Do Medieval cities, Renaissance castles, seaside resorts, and some of the best food in Italy sound like your idea of fun? Then you need to visit Emilia-Romagna. This central Italian region is one of the biggest in Italy and in fact used to be two separate regions. In its veins run Etruscan and Ancient Roman origins, and it is known as center for intellectual thought thanks to the well regarded universities of the region.
Emilia-Romagna is one of the wealthiest regions of Italy thanks to its strong manufacturing industry – in particular prestige cars such as Ferrari and Lamborghini who are headquartered there. The third smallest country in Europe, San Marino, is also nestled inside its borders.
Emilia Romagna offers incredible diversity – from the Appenine mountains, marshes, forests, caves, and springs to the gorgeous beaches on the Adriatic Coast, as well as charming Medieval and Renaissance cities and towns.
But, in a country where food is impossible to separate from culture, it says a lot when we say that Emilia-Romagna might be considered the food capital of Italy. Home to Prosciutto di Parma, Parmigiano-Reggiano, Traditional Balsamic Vinegar of Modena, and Mortadella di Bologna as well as to the classic ragu (bolognese sauce) and tortellini pasta, this is a region that foodies will adore.
Car enthusiasts have lots to see here too as the creators of Ferrari, Lamborghini, and Maserati, whilst opera lovers will enjoy plenty as the birthplace of the great Giuseppe Verdi and Toscanini. Keep reading to find out more in our Emilia-Romagna travel guide.
Where is Emilia-Romagna
Emilia-Romagna is a central region of Italy with the Adriatic Sea to the east, the Po River running through its center and the Ligurian and Tuscan Apennines to the west and south.
It is bordered by Veneto and Lombardy in the north, Piedmont and Liguria in the west, and Tuscany, Le Marche, and the Republic of San Marino to the south.
The capital Bologna is just 35 minutes away from Florence on the train, an hour from Milan, and 90 minutes from Venice. From Rome, the fast train will get you there in just over two hours.
Map of Emilia-Romagna
Main cities and towns in Emilia-Romagna
There are so many fantastic places to explore when visiting Emilia-Romagna that appeal to a broad range of interests. You often feel you’re truly in ‘authentic Italy’ in this region in the sense that you’ll find typical winding Medieval streets and towns to discover here, and the area remains relatively untouched by tourism compared with nearby Florence.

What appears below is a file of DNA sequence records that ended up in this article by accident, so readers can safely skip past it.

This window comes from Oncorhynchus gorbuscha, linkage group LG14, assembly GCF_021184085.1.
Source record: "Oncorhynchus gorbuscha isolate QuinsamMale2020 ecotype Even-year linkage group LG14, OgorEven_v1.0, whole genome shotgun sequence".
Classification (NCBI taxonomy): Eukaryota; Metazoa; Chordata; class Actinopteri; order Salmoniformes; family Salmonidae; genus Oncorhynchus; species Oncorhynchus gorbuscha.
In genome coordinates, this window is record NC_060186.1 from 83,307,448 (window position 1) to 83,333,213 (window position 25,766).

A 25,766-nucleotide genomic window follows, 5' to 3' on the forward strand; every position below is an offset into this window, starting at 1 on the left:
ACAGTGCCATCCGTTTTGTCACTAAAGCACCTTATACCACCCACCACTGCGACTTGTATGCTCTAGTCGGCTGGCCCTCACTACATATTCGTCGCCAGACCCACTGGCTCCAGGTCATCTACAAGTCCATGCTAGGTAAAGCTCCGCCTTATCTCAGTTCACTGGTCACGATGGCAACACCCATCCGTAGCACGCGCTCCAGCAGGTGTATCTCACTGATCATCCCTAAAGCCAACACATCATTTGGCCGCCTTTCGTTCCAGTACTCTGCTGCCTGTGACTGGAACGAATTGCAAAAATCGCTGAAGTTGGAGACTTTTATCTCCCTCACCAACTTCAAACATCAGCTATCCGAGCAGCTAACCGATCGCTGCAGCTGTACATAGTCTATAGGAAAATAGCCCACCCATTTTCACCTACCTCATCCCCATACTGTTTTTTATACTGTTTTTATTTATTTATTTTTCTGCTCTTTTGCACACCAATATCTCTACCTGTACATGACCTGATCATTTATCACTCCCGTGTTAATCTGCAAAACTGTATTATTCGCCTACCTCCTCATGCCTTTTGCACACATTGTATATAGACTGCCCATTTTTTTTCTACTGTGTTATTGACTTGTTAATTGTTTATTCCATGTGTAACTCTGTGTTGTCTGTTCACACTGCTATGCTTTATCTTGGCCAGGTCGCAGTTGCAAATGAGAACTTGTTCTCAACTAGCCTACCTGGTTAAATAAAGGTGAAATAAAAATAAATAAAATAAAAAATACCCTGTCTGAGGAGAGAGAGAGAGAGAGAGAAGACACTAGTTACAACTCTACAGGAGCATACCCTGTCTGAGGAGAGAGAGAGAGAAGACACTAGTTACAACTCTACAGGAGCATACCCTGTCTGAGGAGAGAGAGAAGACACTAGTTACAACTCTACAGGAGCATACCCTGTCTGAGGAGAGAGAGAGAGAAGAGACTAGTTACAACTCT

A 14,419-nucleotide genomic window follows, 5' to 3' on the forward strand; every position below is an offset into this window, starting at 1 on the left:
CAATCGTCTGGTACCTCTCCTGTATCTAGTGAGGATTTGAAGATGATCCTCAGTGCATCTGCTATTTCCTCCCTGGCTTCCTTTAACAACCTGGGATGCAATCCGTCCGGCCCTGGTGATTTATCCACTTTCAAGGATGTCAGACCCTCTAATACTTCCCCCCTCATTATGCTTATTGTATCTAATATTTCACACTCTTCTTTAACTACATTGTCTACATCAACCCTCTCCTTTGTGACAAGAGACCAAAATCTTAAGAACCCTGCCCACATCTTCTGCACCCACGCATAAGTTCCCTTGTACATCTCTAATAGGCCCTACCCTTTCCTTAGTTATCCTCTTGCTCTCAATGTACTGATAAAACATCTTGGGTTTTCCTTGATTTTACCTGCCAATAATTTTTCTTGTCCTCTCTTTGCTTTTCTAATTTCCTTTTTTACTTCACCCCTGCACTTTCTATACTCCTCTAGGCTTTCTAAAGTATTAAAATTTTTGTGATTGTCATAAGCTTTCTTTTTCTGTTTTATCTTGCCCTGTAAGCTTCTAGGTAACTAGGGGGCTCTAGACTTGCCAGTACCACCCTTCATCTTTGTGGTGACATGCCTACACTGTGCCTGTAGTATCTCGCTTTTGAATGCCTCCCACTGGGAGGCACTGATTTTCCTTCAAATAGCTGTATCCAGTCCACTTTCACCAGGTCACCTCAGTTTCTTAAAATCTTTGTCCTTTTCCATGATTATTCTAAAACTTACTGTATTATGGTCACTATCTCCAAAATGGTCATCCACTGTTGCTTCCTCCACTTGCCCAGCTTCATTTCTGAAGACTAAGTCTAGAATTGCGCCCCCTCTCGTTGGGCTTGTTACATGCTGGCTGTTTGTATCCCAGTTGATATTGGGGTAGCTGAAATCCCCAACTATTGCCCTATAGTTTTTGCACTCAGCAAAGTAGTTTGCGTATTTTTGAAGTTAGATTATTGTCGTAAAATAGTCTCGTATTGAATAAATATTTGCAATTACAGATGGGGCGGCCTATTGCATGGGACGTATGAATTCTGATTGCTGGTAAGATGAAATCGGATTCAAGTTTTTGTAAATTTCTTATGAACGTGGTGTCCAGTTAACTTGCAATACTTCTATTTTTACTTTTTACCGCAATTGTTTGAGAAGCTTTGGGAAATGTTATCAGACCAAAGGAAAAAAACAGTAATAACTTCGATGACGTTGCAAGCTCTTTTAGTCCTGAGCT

Here are some of our favorite towns to visit when we travel in Emilia Romagna.
- Bologna: The food loving capital of the region is also home to the world’s oldest university founded in the 11th century. Wander the maze-like Medieval center, climb the Asinelli Tower, and catch the Film Festival in Piazza Maggiore every evening in the summertime. Don’t miss visiting the local markets, learning to make pasta like the real sfogline and of course following your nose for incredible gastronomic experiences.
- Modena: Tiny but mighty Modena is a pretty town home to one of the best restaurants in the world Osteria Francescana and chef Massimo Bottura. Two of the most famous Italian products – Traditional Balsamic Vinegar and Parmigiano Reggiano cheese are also made in this province. Walk through the elegant city center and discover Italian artisans, ancient food shops, and of course delicious food. Music lovers will enjoy visiting the birthplace of tenor Luciano Pavarotti, whilst car enthusiasts will have plenty of fun at the Enzo Ferrari House Museum, and the nearby Ferrari Museum.
- Parma: Yet another gastronomic adventure awaits you in Parma, the birthplace of the famous Prosciutto di Parma. The town is picture perfect thanks to its multi-colored buildings and flowers that line its Medieval streets. Be sure to visit the stunning Romanesque Cathedral, the wooden Teatro Farnese, and the Galleria Nazionale for a glimpse of Leonardo’s famous La Scapigliata oil painting.
- Ravenna: In the Romagna part of the region, you cannot miss a stop in Ravenna if only to view the most exquisite mosaics perhaps in all the world. The city is famous for its 8 UNESCO heritage listed sites housing centuries’ old Byzantine mosaics. Be sure to visit at least the Basilica of San Vitale and the Mausoleum of Galla Placida to take in the wonders of this Ancient craft. Don’t miss the tomb of Dante Alighieri either.